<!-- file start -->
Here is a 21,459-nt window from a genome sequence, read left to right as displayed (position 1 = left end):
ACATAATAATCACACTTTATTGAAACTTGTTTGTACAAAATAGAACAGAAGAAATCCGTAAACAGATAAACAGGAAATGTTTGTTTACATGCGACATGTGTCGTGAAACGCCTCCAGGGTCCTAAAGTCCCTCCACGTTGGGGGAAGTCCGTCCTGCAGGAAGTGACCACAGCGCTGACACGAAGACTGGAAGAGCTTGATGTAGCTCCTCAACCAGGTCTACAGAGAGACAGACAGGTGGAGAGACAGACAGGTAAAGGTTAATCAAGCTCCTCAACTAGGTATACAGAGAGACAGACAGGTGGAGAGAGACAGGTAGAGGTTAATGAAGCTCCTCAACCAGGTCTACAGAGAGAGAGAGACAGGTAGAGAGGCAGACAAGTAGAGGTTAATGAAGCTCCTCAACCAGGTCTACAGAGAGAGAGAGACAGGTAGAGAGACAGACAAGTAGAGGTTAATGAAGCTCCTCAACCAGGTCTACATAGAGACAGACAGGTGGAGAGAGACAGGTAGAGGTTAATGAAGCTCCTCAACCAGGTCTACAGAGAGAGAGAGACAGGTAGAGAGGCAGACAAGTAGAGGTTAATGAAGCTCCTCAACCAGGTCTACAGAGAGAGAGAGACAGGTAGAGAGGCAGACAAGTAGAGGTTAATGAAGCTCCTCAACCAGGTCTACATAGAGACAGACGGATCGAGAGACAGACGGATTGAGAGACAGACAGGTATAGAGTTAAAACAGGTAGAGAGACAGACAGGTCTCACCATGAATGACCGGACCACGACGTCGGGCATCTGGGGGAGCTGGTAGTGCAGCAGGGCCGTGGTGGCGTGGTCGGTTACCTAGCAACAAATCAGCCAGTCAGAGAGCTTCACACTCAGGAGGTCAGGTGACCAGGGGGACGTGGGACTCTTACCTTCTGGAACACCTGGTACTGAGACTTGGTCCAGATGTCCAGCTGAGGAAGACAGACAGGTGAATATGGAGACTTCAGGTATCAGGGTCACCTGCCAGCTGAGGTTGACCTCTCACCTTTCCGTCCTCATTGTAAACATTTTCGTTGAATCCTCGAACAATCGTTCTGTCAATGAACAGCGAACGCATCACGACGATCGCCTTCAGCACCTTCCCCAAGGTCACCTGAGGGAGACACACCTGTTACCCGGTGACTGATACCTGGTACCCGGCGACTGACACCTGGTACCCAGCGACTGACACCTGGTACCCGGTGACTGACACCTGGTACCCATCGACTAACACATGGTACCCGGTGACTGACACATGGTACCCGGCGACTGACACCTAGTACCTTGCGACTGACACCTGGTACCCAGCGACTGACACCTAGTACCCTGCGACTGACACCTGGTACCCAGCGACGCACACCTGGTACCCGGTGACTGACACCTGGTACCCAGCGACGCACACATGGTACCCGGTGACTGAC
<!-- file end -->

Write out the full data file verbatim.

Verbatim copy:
Here is a 21,459-nt window from a genome sequence, read left to right as displayed (position 1 = left end):
ACATAATAATCACACTTTATTGAAACTTGTTTGTACAAAATAGAACAGAAGAAATCCGTAAACAGATAAACAGGAAATGTTTGTTTACATGCGACATGTGTCGTGAAACGCCTCCAGGGTCCTAAAGTCCCTCCACGTTGGGGGAAGTCCGTCCTGCAGGAAGTGACCACAGCGCTGACACGAAGACTGGAAGAGCTTGATGTAGCTCCTCAACCAGGTCTACAGAGAGACAGACAGGTGGAGAGACAGACAGGTAAAGGTTAATCAAGCTCCTCAACTAGGTATACAGAGAGACAGACAGGTGGAGAGAGACAGGTAGAGGTTAATGAAGCTCCTCAACCAGGTCTACAGAGAGAGAGAGACAGGTAGAGAGGCAGACAAGTAGAGGTTAATGAAGCTCCTCAACCAGGTCTACAGAGAGAGAGAGACAGGTAGAGAGACAGACAAGTAGAGGTTAATGAAGCTCCTCAACCAGGTCTACATAGAGACAGACAGGTGGAGAGAGACAGGTAGAGGTTAATGAAGCTCCTCAACCAGGTCTACAGAGAGAGAGAGACAGGTAGAGAGGCAGACAAGTAGAGGTTAATGAAGCTCCTCAACCAGGTCTACAGAGAGAGAGAGACAGGTAGAGAGGCAGACAAGTAGAGGTTAATGAAGCTCCTCAACCAGGTCTACATAGAGACAGACGGATCGAGAGACAGACGGATTGAGAGACAGACAGGTATAGAGTTAAAACAGGTAGAGAGACAGACAGGTCTCACCATGAATGACCGGACCACGACGTCGGGCATCTGGGGGAGCTGGTAGTGCAGCAGGGCCGTGGTGGCGTGGTCGGTTACCTAGCAACAAATCAGCCAGTCAGAGAGCTTCACACTCAGGAGGTCAGGTGACCAGGGGGACGTGGGACTCTTACCTTCTGGAACACCTGGTACTGAGACTTGGTCCAGATGTCCAGCTGAGGAAGACAGACAGGTGAATATGGAGACTTCAGGTATCAGGGTCACCTGCCAGCTGAGGTTGACCTCTCACCTTTCCGTCCTCATTGTAAACATTTTCGTTGAATCCTCGAACAATCGTTCTGTCAATGAACAGCGAACGCATCACGACGATCGCCTTCAGCACCTTCCCCAAGGTCACCTGAGGGAGACACACCTGTTACCCGGTGACTGATACCTGGTACCCGGCGACTGACACCTGGTACCCAGCGACTGACACCTGGTACCCGGTGACTGACACCTGGTACCCATCGACTAACACATGGTACCCGGTGACTGACACATGGTACCCGGCGACTGACACCTAGTACCTTGCGACTGACACCTGGTACCCAGCGACTGACACCTAGTACCCTGCGACTGACACCTGGTACCCAGCGACGCACACCTGGTACCCGGTGACTGACACCTGGTACCCAGCGACGCACACATGGTACCCGGTGACTGAC